NETHERLANDS - The €2.2bn pension fund of Dutch industrial conglomerate Stork has awarded Acadian Asset Management UK a mandate to run a €120m global ‘low volatility' strategy.

The London-based subsidiary of the US firm has been selected by the pension scheme to deliver equity-like returns with significantly less risk than capitalisation-weighted indices.

"This type of strategy brings about an expected significant risk reduction within our pension plan, without compromising on returns, to the benefit of our cover ratio," said Alfred Slager, chief investment officer at the Stork scheme.

"Acadian has broad experience with the implementation of managed volatility on a global basis, and we are pleased to have them execute this strategy on our behalf," he added.

The new mandate comes after many actively managed mandates have delivered disappointing results over the long term.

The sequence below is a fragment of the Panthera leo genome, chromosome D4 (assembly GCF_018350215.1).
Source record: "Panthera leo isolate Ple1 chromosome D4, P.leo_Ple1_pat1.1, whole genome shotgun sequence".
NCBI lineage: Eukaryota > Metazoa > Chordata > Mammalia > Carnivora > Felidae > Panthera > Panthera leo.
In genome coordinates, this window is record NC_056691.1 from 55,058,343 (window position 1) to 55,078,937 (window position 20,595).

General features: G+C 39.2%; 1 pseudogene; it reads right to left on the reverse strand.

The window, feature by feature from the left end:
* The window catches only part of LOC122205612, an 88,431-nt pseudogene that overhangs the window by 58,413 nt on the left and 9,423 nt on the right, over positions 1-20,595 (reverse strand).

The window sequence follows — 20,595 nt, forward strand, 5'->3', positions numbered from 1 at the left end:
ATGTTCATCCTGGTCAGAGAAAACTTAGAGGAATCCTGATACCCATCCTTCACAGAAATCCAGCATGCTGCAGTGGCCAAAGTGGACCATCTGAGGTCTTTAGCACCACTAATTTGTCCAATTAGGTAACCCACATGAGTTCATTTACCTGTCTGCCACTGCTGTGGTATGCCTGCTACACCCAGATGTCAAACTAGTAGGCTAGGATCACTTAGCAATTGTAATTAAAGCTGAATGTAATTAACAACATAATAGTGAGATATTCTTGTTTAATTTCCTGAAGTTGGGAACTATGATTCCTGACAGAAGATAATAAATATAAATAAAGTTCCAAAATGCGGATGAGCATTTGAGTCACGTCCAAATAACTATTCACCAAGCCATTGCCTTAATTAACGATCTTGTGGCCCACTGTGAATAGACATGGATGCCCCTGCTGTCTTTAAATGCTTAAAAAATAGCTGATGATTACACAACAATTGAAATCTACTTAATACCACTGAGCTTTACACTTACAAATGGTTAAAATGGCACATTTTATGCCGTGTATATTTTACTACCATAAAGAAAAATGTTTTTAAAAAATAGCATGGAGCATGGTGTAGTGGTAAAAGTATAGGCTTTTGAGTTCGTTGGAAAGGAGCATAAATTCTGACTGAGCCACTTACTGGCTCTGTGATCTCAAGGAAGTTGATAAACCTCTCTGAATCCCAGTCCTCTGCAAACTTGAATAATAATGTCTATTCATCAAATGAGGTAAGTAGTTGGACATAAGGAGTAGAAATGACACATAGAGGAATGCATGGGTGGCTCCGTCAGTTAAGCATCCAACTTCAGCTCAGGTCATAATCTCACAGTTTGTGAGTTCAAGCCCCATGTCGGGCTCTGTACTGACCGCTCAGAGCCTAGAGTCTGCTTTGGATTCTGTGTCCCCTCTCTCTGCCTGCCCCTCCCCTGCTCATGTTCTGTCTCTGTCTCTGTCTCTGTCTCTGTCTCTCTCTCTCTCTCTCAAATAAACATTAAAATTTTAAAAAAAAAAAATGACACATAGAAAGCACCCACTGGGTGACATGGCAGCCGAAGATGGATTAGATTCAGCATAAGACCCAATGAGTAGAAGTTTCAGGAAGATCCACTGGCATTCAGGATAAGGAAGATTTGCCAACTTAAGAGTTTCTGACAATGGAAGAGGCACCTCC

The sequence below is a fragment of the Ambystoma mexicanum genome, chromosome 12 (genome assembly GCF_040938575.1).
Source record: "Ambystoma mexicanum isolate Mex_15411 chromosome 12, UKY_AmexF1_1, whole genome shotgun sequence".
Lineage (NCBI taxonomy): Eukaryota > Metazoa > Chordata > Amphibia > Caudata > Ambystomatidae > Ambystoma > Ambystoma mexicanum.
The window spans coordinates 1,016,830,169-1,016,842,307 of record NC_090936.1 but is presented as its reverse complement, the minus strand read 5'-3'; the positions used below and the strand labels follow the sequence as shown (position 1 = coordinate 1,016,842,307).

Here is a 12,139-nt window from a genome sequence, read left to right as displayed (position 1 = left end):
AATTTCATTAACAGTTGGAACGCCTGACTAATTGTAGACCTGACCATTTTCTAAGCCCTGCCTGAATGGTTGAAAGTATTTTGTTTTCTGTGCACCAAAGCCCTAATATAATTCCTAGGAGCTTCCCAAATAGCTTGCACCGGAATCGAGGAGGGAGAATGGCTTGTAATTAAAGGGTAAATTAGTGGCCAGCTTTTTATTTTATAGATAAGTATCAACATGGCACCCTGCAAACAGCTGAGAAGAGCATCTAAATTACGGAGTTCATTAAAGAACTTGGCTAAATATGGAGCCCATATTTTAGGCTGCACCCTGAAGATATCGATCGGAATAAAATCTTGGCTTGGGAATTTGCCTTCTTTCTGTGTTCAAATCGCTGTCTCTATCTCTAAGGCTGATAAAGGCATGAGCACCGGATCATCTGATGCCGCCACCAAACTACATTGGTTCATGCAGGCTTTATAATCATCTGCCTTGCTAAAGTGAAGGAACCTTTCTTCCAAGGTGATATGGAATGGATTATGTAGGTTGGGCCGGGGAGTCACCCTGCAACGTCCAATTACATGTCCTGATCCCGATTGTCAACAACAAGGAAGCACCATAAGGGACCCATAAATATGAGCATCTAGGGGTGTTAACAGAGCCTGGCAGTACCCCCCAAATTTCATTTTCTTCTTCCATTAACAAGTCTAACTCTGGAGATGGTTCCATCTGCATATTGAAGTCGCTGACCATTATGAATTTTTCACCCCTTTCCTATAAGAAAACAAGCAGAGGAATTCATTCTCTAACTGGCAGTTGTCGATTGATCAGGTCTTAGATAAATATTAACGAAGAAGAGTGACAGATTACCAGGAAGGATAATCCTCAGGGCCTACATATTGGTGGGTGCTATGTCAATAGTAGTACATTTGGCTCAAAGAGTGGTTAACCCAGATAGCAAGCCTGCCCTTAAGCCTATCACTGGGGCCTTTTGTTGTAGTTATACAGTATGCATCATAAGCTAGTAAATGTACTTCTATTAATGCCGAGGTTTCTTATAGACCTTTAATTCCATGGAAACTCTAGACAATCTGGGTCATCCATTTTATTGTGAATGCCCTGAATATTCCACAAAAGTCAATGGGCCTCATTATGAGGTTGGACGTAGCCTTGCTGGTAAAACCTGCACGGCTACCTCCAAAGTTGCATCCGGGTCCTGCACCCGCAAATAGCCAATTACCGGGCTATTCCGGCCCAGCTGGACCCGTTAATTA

"The low volatility mandate focuses on low but stable returns and, over a period of three to five years, we expect to generate similar returns as market index funds," Slager explained.

"Moreover, we expect these investments to be less volatile in decreasing markets," he added.

According to the CIO, the new mandate assists the scheme in linking its investments to its liabilities.

To further enhance the matching of liabilities, the pension fund has increased its fixed income allocation to 35%. Slager said the increase came largely at the expense of Stork's equity portfolio, which was reduced to 35%.

The balance of the pension fund's investment portfolio comprises 12% high-yield bonds, 15% real estate and 3% alternatives.

Acadian Asset Management said it had noticed increasing interest from institutional investors in managed volatility portfolios, adding that it now has more than $1bn (€751m) of assets in this category.

The firm also noted that the rising emphasis on liability-driven investing (LDI) in the pension sector was likely to further boost interest in the managed volatility strategies.

The cover ratio of the Stork scheme has risen to 101% at the end of 2009 - seven percentage points ahead of its recovery plan - after it had dropped to 90% during the previous year.

However, its required cover ratio is 105% and its mandatory financial buffers equate to a funding ratio of 120%.